Budgeting | Life | Personal Finance | Relationships & Family | Article

Here’s How Much It Costs to Raise a Child in Brunei

by Giem Eing Yapp | 27 May 2021 | 6 mins read

As I am writing this article, my 19-month old toddler is in the background throwing a tantrum because I won’t let him touch the toilet bowl. Such are the wonders of parenthood!

However, despite the bundle of joy that a child is, the social dynamics of having children is different today, people tend to have fewer kids today than they did in the past.

But this doesn’t mean that you don’t need to plan your finances if you’re planning to have a child.

Luckily for those of us in Brunei, the government supports childbirth and pregnancy from giving free medical treatment to all children to sponsoring diapers and breast pumps after you give birth! While it does help parents quite a bit, it’s not going to take all the financial burden off you.

The costs while you are expecting

From the minute my wife tested positive for pregnancy, the expenses started stacking up.

First it was ensuring that she got the proper nutrition she needed during the pregnancy, which meant taking supplements that easily costs $30-50 per supplement. There were also medical tests to take like, the nuchal scan that detects developmental abnormalities. For my wife and I, these tests amounted to about $675 in total a la carte at Jerudong Park Medical Centre (JPMC) but there are package deals that cost cheaper too.

We also made regular visits to private clinics for second opinions and additional tests. Each visit cost $90 and we made around 5 visits during the pregnancy.

How much did I pay for delivery and confinement

Soon, the pregnancy stage is over and it’s time for delivery. The costs here differ depending on where you choose to deliver. For my wife and I, we welcomed our baby boy at RIPAS hospital because:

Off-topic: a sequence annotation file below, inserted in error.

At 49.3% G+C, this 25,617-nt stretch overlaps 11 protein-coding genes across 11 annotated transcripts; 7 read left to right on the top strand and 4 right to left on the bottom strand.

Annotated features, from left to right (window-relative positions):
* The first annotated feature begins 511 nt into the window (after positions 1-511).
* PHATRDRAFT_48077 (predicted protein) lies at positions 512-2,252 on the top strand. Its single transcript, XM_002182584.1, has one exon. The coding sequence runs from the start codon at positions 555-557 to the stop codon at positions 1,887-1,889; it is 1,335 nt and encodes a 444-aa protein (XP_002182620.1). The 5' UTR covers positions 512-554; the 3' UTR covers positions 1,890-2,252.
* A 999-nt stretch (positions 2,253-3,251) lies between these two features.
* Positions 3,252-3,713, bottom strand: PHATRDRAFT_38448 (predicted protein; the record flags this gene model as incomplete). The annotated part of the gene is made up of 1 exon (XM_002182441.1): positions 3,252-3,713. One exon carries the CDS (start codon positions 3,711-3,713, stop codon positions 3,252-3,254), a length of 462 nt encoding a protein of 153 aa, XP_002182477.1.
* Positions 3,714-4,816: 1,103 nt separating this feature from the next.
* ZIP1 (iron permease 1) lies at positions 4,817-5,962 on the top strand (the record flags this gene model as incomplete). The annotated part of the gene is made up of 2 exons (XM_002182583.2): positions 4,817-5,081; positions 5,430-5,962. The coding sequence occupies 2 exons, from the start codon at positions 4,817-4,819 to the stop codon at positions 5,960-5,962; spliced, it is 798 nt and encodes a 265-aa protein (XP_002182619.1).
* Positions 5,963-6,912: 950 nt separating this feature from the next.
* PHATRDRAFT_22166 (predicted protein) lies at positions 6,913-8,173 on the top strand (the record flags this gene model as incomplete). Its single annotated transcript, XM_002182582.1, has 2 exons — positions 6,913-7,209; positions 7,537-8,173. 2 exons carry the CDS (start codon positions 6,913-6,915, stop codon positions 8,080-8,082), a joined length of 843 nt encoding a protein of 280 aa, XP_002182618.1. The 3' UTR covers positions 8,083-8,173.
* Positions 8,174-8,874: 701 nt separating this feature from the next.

1. The delivery service was free, hence we were saving on costs.
  2. If any complications were encountered during the delivery, we would be referred to RIPAS anyway as that is where the maternity specialists practice.
  3. While JPMC has better service in the wards, RIPAS was decent enough if we could get a private room. That’s $150 a night compared to JPMC’s packages that start from $2,000.

After giving birth, most Asian families believe that you need a confinement period to recover as there are many things that a new mother should not do, whether physically or because of superstitious beliefs.

This usually means hiring a confinement nanny that costs around $2,000 for a month.


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Growing up Poor

Growing up costs money too

Of course, I’ve barely started in terms of child-related costs and here’s what else I had to fork out for my child.

1. Clothing and equipment for the little one

Before my boy was born, we had to buy things that he’d need once he arrived. This included furniture, clothing, bottles, sterilisers and other bits and pieces.

This cost us close to $700 for us and that’s after we managed to get a few hand-me-downs. Our secondhand baby cot would have cost more than $200 brand new, and that doesn’t’ even include the bedding.

2. Daily necessities

Things that fall in this category include diapers, formula milk, soaps, detergents and children supplements. These came to about $250 per month as we went for mid-ranged products.